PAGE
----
Why do you get angry?

Anger is most often a response to a perceived injustice. In other words, all that has to happen to become angry is to think an injustice has been committed, even if the wrong never occurred. For example:

You come home and your other car is not in the driveway. You become angry because you automatically assume your son has taken it without permission. Then you find out he is doing errand for your wife. Your angry subsides. You were angry at a perceived injustice.

This is one reason Paul commands that you not let the sun go down on your anger. You could be angry about something that never really happened. So, Paul says, “in your anger do not sin.”

Thus, your first response to anger should be one of patient inquiry. Are you angry at something that is a misconception on your part? The way to bring honor God is to first find out if an injustice was actually committed. You cannot teach your children this unless you practice this yourself.

If you seek God and your loved ones to help you to purse a path of patient inquiry when you become angry you will have taken a huge step to prevent being controlled by anger.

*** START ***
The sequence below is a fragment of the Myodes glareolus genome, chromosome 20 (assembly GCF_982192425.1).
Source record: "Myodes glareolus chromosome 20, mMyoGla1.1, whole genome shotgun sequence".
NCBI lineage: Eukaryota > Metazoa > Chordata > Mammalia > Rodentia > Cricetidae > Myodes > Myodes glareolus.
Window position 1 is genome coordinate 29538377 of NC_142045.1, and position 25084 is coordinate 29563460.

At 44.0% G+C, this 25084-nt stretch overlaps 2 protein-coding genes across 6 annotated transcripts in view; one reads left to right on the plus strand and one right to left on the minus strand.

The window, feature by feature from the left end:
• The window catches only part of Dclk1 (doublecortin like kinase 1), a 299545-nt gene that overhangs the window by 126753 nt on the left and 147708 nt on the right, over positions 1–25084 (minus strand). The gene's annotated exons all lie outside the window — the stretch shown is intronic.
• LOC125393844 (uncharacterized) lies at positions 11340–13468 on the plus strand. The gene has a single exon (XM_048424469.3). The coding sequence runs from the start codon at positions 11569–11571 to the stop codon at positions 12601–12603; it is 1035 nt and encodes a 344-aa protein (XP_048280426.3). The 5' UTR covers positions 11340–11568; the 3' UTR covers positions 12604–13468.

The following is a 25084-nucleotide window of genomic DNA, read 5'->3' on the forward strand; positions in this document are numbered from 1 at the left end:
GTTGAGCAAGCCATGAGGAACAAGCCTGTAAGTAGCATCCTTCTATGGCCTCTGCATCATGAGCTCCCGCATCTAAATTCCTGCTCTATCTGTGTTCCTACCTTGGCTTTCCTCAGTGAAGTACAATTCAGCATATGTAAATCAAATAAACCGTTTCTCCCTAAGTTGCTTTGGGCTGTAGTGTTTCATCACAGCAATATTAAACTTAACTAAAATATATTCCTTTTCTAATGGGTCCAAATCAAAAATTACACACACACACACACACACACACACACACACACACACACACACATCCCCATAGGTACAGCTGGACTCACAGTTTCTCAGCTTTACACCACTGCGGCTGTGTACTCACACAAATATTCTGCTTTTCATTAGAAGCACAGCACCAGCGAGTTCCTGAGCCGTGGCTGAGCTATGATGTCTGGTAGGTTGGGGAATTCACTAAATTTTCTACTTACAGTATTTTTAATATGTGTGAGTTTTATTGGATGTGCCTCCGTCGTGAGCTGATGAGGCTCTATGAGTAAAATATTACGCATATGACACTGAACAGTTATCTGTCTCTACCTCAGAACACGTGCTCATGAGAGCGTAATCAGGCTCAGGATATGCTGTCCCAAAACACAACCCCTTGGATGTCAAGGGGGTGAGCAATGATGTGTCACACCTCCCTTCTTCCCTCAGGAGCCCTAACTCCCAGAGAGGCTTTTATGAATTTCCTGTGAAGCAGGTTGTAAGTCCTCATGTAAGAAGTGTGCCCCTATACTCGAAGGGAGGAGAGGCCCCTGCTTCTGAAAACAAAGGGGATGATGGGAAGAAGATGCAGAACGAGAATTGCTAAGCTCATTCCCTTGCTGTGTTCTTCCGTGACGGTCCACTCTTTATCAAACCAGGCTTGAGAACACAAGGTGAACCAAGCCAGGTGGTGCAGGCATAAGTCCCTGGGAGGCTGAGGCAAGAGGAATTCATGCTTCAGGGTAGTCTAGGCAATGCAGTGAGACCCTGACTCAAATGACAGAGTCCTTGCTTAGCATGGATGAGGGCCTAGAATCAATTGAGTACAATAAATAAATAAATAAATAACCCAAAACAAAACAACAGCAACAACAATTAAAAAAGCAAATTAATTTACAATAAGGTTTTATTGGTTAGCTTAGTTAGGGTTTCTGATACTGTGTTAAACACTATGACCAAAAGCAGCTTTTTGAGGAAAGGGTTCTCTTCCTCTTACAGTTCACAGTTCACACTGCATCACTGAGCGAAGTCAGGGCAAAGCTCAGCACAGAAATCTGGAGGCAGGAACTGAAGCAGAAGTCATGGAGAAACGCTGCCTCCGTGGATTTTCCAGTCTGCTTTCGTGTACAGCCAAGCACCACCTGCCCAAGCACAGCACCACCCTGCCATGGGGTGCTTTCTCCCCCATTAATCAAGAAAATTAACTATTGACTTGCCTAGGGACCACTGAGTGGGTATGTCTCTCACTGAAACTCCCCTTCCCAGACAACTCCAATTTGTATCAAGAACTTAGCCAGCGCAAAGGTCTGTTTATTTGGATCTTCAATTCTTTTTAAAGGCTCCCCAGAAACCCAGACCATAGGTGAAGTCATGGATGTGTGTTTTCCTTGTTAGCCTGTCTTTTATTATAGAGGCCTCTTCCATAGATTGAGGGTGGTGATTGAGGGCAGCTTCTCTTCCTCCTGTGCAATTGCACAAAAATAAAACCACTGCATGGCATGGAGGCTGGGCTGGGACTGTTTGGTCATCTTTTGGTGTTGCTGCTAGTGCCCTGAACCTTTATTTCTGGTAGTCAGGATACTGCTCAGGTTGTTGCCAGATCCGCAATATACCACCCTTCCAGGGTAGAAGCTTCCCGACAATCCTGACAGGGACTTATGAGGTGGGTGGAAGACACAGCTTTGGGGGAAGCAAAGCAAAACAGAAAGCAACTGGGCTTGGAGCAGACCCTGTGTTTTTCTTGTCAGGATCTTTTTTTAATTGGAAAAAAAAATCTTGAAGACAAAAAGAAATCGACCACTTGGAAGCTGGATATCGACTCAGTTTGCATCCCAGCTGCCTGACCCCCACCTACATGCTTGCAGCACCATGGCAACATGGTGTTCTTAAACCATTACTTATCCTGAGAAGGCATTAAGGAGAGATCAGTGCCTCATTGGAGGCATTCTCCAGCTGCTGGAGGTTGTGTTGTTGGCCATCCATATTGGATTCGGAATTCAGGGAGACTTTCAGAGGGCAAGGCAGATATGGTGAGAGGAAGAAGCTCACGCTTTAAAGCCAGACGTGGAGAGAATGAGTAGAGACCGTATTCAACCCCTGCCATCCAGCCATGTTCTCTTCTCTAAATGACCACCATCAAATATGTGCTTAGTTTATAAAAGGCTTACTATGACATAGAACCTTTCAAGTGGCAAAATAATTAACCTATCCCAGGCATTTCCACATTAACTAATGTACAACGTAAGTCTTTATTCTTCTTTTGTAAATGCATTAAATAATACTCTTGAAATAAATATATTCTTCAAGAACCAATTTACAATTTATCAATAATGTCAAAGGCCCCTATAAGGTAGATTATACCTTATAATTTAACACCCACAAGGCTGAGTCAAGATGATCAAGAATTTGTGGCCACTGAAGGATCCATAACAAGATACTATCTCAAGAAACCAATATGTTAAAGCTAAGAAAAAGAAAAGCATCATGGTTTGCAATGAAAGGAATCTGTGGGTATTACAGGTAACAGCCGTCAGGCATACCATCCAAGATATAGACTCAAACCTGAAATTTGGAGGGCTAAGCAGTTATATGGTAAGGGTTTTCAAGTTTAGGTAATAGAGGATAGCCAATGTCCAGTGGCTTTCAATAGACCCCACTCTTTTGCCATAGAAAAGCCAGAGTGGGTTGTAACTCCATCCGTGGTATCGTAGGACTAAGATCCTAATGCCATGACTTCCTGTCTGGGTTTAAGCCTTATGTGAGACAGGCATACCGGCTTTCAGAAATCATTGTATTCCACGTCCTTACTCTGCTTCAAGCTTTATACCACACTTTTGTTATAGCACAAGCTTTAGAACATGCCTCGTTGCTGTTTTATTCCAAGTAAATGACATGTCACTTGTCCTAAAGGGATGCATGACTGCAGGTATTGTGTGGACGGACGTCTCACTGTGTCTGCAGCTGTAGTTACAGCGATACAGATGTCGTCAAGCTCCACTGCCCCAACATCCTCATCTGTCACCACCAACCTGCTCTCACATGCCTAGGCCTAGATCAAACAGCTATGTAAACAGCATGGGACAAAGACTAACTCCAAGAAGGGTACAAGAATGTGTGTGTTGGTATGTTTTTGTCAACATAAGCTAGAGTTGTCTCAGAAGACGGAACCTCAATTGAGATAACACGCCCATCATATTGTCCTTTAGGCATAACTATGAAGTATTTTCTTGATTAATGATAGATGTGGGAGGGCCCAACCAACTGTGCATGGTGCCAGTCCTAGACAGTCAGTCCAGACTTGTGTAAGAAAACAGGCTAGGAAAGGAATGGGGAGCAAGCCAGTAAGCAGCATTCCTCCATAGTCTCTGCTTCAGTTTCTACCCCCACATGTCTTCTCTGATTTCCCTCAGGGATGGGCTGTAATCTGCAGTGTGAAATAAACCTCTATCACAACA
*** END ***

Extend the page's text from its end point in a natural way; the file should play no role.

If you can be patient to investigate what actually occurred, then you can also be patient to pursue how God wants you to respond when you are sinned against. Even if a wrong has been committed against you, God wants you to return good for evil. He wants you to represent his Son well and not just fly off the handle in a self-righteous outburst or to feel deeply hurt. He wants you to show the love of Christ to the one who has sinned against you.

If you follow this path of patient inquiry you put yourself in the best position to love God and those close to you. Your discipline and correction will be based on obedient love and not your own destructive anger or frustration. You will be a great model for your children to teach them how to deal with their perceived reasons for anger.

Patient inquiry is a biblical alternative to being ruled by anger. There is much more that needs to be said about anger, but this is a good place to start.

Shepherd Press